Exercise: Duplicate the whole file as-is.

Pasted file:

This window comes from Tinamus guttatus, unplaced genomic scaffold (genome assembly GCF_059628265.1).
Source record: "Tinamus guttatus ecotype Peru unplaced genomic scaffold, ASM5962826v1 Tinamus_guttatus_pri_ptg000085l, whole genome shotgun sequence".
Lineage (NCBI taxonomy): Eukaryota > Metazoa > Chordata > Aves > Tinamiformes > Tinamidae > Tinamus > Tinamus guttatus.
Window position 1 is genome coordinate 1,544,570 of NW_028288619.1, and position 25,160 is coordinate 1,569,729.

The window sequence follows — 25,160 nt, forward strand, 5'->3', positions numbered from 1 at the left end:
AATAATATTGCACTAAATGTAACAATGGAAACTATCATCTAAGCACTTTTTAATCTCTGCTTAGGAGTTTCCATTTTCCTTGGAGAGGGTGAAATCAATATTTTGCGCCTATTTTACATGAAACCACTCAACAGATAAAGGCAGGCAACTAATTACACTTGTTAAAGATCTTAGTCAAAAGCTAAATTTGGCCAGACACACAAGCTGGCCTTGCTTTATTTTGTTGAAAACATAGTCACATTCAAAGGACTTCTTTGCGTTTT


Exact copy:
This window comes from Tinamus guttatus, unplaced genomic scaffold (genome assembly GCF_059628265.1).
Source record: "Tinamus guttatus ecotype Peru unplaced genomic scaffold, ASM5962826v1 Tinamus_guttatus_pri_ptg000085l, whole genome shotgun sequence".
Lineage (NCBI taxonomy): Eukaryota > Metazoa > Chordata > Aves > Tinamiformes > Tinamidae > Tinamus > Tinamus guttatus.
Window position 1 is genome coordinate 1,544,570 of NW_028288619.1, and position 25,160 is coordinate 1,569,729.

The window sequence follows — 25,160 nt, forward strand, 5'->3', positions numbered from 1 at the left end:
AATAATATTGCACTAAATGTAACAATGGAAACTATCATCTAAGCACTTTTTAATCTCTGCTTAGGAGTTTCCATTTTCCTTGGAGAGGGTGAAATCAATATTTTGCGCCTATTTTACATGAAACCACTCAACAGATAAAGGCAGGCAACTAATTACACTTGTTAAAGATCTTAGTCAAAAGCTAAATTTGGCCAGACACACAAGCTGGCCTTGCTTTATTTTGTTGAAAACATAGTCACATTCAAAGGACTTCTTTGCGTTTT